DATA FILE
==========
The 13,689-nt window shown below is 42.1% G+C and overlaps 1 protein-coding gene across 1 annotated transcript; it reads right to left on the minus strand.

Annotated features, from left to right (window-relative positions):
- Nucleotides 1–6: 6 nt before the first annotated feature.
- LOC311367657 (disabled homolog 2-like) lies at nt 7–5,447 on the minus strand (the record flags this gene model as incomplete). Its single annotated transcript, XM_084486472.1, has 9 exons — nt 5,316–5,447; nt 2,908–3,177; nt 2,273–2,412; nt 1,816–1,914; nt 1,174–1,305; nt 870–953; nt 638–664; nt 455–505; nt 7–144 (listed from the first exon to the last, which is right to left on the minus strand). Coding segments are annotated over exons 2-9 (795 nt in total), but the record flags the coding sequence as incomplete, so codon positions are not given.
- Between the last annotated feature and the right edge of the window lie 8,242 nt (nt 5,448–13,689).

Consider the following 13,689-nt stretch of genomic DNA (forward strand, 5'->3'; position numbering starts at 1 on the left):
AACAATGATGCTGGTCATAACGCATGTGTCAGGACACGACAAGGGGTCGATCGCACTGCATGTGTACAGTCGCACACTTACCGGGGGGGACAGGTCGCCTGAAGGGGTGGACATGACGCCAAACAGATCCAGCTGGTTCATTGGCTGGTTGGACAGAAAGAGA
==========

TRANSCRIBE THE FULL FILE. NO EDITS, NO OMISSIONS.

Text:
The 13,689-nt window shown below is 42.1% G+C and overlaps 1 protein-coding gene across 1 annotated transcript; it reads right to left on the minus strand.

Annotated features, from left to right (window-relative positions):
- Nucleotides 1–6: 6 nt before the first annotated feature.
- LOC311367657 (disabled homolog 2-like) lies at nt 7–5,447 on the minus strand (the record flags this gene model as incomplete). Its single annotated transcript, XM_084486472.1, has 9 exons — nt 5,316–5,447; nt 2,908–3,177; nt 2,273–2,412; nt 1,816–1,914; nt 1,174–1,305; nt 870–953; nt 638–664; nt 455–505; nt 7–144 (listed from the first exon to the last, which is right to left on the minus strand). Coding segments are annotated over exons 2-9 (795 nt in total), but the record flags the coding sequence as incomplete, so codon positions are not given.
- Between the last annotated feature and the right edge of the window lie 8,242 nt (nt 5,448–13,689).

Consider the following 13,689-nt stretch of genomic DNA (forward strand, 5'->3'; position numbering starts at 1 on the left):
AACAATGATGCTGGTCATAACGCATGTGTCAGGACACGACAAGGGGTCGATCGCACTGCATGTGTACAGTCGCACACTTACCGGGGGGGACAGGTCGCCTGAAGGGGTGGACATGACGCCAAACAGATCCAGCTGGTTCATTGGCTGGTTGGACAGAAAGAGA